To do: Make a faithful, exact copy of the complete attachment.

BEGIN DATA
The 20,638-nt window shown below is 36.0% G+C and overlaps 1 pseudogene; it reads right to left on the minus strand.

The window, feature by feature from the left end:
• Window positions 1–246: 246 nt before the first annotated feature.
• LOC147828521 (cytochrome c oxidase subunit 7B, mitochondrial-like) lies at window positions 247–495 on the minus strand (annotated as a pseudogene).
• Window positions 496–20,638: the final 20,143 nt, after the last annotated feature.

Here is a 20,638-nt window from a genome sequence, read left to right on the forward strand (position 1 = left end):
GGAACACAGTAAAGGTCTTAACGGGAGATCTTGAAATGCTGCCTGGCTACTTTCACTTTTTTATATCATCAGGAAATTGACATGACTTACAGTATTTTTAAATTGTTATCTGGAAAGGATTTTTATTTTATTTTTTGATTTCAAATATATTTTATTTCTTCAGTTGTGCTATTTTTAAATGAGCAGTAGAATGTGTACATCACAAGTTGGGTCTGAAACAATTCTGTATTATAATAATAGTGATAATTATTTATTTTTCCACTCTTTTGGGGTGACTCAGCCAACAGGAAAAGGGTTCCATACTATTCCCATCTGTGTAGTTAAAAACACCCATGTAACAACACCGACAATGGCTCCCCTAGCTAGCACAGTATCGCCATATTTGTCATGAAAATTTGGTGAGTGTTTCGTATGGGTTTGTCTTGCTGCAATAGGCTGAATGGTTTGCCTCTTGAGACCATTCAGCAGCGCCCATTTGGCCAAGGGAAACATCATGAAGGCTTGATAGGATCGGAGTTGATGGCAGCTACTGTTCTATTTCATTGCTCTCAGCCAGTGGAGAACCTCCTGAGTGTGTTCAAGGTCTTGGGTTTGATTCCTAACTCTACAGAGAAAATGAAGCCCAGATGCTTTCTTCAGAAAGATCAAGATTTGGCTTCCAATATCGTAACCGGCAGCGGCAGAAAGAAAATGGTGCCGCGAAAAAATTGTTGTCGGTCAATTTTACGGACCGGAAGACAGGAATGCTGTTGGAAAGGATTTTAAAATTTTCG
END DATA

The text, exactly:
The 20,638-nt window shown below is 36.0% G+C and overlaps 1 pseudogene; it reads right to left on the minus strand.

The window, feature by feature from the left end:
• Window positions 1–246: 246 nt before the first annotated feature.
• LOC147828521 (cytochrome c oxidase subunit 7B, mitochondrial-like) lies at window positions 247–495 on the minus strand (annotated as a pseudogene).
• Window positions 496–20,638: the final 20,143 nt, after the last annotated feature.

Here is a 20,638-nt window from a genome sequence, read left to right on the forward strand (position 1 = left end):
GGAACACAGTAAAGGTCTTAACGGGAGATCTTGAAATGCTGCCTGGCTACTTTCACTTTTTTATATCATCAGGAAATTGACATGACTTACAGTATTTTTAAATTGTTATCTGGAAAGGATTTTTATTTTATTTTTTGATTTCAAATATATTTTATTTCTTCAGTTGTGCTATTTTTAAATGAGCAGTAGAATGTGTACATCACAAGTTGGGTCTGAAACAATTCTGTATTATAATAATAGTGATAATTATTTATTTTTCCACTCTTTTGGGGTGACTCAGCCAACAGGAAAAGGGTTCCATACTATTCCCATCTGTGTAGTTAAAAACACCCATGTAACAACACCGACAATGGCTCCCCTAGCTAGCACAGTATCGCCATATTTGTCATGAAAATTTGGTGAGTGTTTCGTATGGGTTTGTCTTGCTGCAATAGGCTGAATGGTTTGCCTCTTGAGACCATTCAGCAGCGCCCATTTGGCCAAGGGAAACATCATGAAGGCTTGATAGGATCGGAGTTGATGGCAGCTACTGTTCTATTTCATTGCTCTCAGCCAGTGGAGAACCTCCTGAGTGTGTTCAAGGTCTTGGGTTTGATTCCTAACTCTACAGAGAAAATGAAGCCCAGATGCTTTCTTCAGAAAGATCAAGATTTGGCTTCCAATATCGTAACCGGCAGCGGCAGAAAGAAAATGGTGCCGCGAAAAAATTGTTGTCGGTCAATTTTACGGACCGGAAGACAGGAATGCTGTTGGAAAGGATTTTAAAATTTTCG